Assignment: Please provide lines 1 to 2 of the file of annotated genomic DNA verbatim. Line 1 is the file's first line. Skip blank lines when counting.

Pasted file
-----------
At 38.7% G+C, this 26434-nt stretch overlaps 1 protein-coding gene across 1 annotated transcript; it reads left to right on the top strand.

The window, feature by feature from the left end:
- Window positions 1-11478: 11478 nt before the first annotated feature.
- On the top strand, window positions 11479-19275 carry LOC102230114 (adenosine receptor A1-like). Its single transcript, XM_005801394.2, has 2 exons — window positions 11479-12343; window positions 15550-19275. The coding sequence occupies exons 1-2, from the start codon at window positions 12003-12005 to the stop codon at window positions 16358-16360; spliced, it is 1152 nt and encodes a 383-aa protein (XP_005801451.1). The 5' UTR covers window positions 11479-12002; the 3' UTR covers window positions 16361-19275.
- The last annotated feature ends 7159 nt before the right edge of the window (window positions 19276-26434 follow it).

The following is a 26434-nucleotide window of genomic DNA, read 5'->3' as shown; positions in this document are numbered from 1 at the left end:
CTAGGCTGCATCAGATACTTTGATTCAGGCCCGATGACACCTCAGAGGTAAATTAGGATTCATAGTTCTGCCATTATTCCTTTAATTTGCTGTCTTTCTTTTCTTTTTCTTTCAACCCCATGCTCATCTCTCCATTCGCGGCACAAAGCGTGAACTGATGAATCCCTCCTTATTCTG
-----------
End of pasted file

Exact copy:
At 38.7% G+C, this 26434-nt stretch overlaps 1 protein-coding gene across 1 annotated transcript; it reads left to right on the top strand.

The window, feature by feature from the left end: